User: Password:
|
|
Subscribe / Log in / New account

Ksplice: kernel patches without reboots

Ksplice: kernel patches without reboots

Posted Apr 29, 2008 21:00 UTC (Tue) by danielpf (subscriber, #4723)
Parent article: Ksplice: kernel patches without reboots

For those wanting 100% uptime the dual (or more) computer "high availability" (HA)
configuration already exists.  This technique covers much more possible problems than kernel
patches.  

So one can wonder if the ksplice feature is really useful. It could perhaps change the uptime
from 99.995% to 99.996%, but those wanting 100% would anyway need a HA configuration. 





(Log in to post comments)

Ksplice: kernel patches without reboots

Posted Apr 29, 2008 22:16 UTC (Tue) by gravious (guest, #7662) [Link]

You are quite right.

As has been pointed out here recently, the system as a whole may achieve 100% availability by
using pervasive redundancy but the individual machines in the system won't. The associated PDF
suggests that there may be long lived processes that would be intolerant to any outages due to
their inability to save state properly or would exhibit a certain unhappiness with network
connections dying. One would suggest that a system administrator designing and implementing a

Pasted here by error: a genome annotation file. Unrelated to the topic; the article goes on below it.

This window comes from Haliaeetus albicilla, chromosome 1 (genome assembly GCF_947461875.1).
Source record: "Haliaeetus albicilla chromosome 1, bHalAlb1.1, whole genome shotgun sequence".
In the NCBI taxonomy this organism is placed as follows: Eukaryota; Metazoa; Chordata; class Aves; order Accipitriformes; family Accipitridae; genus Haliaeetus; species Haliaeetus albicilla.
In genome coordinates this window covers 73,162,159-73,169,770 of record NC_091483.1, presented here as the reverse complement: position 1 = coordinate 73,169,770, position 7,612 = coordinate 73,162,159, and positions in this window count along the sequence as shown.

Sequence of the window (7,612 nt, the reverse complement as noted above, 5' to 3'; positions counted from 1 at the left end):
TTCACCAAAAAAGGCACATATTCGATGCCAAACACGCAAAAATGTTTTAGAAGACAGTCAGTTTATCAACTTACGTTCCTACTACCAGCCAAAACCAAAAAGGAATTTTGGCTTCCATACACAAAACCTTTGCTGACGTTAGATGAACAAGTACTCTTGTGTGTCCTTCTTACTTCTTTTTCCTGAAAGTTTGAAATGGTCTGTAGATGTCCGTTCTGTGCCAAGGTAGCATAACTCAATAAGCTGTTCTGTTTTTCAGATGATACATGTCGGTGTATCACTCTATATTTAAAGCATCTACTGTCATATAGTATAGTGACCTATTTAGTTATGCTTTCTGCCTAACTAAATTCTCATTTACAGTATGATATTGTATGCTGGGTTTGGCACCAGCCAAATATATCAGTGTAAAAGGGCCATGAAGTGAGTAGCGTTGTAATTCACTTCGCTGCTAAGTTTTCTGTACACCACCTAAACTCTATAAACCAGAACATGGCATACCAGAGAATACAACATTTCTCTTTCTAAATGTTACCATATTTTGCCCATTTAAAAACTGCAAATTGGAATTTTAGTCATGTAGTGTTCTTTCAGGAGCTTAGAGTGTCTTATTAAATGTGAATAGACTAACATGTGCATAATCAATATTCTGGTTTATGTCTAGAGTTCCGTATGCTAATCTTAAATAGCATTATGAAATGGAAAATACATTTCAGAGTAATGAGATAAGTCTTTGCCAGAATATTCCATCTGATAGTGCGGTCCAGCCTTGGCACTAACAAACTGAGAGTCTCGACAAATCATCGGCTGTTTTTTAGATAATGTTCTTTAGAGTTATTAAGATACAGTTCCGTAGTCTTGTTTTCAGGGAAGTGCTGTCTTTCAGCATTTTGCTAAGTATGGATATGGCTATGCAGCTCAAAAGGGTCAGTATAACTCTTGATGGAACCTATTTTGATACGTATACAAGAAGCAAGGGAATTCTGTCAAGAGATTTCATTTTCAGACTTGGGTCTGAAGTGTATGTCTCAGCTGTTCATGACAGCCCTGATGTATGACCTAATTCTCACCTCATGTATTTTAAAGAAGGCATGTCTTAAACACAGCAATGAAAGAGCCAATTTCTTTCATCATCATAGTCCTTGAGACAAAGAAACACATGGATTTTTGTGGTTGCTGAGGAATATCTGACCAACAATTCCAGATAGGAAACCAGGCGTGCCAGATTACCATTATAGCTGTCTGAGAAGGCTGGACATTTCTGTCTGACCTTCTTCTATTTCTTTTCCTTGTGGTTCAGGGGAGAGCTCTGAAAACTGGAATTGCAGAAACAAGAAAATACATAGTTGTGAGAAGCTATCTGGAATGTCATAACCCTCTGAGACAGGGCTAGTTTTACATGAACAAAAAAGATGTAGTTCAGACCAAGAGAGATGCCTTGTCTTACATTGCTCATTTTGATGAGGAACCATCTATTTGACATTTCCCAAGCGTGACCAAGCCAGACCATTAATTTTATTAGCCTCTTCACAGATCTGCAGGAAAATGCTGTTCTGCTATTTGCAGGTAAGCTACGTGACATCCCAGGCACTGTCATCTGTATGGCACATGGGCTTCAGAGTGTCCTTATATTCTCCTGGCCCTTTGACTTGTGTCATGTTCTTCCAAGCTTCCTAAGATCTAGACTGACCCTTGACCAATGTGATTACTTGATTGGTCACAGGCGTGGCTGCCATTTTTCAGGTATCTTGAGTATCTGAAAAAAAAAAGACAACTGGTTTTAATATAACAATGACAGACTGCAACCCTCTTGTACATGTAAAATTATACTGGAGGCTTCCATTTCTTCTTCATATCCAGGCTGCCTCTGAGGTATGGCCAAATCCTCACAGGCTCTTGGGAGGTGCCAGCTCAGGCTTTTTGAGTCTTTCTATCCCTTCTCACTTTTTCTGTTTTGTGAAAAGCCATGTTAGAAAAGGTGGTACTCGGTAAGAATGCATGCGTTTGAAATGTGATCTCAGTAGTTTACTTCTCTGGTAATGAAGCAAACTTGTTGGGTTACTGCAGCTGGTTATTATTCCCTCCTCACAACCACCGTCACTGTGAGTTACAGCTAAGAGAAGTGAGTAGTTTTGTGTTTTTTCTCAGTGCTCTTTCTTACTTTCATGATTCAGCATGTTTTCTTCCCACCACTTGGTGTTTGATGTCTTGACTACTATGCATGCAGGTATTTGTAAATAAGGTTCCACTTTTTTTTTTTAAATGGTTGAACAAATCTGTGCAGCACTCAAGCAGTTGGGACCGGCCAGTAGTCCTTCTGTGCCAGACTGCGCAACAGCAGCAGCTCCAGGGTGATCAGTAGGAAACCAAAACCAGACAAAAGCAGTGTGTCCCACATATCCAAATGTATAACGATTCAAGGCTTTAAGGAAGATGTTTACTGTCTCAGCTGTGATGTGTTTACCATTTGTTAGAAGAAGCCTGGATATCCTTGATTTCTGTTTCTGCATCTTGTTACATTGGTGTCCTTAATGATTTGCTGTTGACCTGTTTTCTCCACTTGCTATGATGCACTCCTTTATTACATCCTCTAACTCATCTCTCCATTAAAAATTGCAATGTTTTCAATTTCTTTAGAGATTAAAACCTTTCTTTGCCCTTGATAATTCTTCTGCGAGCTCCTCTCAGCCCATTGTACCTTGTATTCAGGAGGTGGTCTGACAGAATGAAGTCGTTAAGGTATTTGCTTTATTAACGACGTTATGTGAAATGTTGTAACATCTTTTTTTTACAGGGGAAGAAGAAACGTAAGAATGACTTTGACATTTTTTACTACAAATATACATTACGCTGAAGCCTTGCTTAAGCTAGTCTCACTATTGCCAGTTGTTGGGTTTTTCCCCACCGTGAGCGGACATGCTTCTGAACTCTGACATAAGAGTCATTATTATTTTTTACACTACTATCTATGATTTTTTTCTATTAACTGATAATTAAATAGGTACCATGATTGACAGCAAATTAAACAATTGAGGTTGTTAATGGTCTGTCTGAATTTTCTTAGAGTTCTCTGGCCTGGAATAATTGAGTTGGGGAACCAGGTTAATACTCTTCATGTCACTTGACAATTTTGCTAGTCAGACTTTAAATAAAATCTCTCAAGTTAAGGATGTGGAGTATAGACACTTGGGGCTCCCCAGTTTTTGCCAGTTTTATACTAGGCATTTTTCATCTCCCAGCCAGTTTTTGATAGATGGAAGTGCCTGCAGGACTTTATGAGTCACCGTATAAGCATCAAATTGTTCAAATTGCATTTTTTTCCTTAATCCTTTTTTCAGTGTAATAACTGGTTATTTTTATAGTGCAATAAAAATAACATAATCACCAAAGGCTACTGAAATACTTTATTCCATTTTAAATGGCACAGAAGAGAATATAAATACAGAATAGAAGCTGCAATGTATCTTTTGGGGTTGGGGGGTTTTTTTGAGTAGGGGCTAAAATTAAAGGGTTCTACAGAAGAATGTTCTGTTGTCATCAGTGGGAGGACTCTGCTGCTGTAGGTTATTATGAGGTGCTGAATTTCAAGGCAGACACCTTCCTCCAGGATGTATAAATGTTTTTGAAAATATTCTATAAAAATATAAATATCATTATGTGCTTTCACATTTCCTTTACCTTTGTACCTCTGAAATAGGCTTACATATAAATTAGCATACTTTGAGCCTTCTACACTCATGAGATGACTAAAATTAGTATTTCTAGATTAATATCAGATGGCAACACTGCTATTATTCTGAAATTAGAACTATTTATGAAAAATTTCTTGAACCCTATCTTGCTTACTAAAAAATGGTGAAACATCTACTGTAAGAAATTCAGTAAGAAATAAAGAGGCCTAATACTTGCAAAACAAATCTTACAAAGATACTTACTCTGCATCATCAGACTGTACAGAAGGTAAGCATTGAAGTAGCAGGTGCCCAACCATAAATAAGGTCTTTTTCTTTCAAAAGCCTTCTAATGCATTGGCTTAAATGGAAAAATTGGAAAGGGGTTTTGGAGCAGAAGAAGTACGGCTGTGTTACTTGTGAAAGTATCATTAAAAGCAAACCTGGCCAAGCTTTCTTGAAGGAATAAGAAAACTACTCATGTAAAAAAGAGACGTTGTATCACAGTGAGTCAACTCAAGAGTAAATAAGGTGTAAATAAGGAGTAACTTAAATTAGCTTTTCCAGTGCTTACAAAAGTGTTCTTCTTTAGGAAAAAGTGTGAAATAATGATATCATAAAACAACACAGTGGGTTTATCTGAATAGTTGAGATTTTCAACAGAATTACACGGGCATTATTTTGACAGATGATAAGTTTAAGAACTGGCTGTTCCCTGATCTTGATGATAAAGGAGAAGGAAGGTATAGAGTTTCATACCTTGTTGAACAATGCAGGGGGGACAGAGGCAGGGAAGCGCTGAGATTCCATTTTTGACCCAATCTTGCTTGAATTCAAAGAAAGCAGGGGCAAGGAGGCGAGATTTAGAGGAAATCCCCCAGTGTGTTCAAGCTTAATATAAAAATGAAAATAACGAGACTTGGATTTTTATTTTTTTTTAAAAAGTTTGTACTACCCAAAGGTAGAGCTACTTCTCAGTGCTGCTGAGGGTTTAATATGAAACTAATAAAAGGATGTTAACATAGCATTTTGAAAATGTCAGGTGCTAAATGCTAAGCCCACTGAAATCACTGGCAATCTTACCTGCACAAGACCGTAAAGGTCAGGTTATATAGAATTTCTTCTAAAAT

HA environment would make sure that each and every piece of software on each machine could
handle a reboot if necessary.

While I love the idea of hot updating and while I think this implementation is a fine fine
hack worthy of much admiration I would welcome a concrete use case other than, "look I have 5
years, 2 months, 4 hours and 16 minutes uptime".

Ksplice: kernel patches without reboots

Posted Apr 30, 2008 2:52 UTC (Wed) by gdt (subscriber, #6284) [Link]

There are many cases where the redundancy path to high availability is too expensive. Linux running on an closet ethernet switch would be one example. Are you really going to provision a second set of switches and cabling for the average corporate desktop computer?

Ksplice: kernel patches without reboots

Posted Apr 30, 2008 2:57 UTC (Wed) by dlang (subscriber, #313) [Link]

there is not much overlap between the set of uses where cost prohibits having redundant
hardware and the set of uses where a system cannot be down for a reboot.

Many upgrades to Cisco equipment requires a reboot, and they are used in many places that are
extremely sensitive to outages

Ksplice: kernel patches without reboots

Posted May 1, 2008 2:33 UTC (Thu) by a9db0 (subscriber, #2181) [Link]

Here's one: telecom

Big phone switches aren't usually redundant, and are frequently utilized 24x7x365(6).  The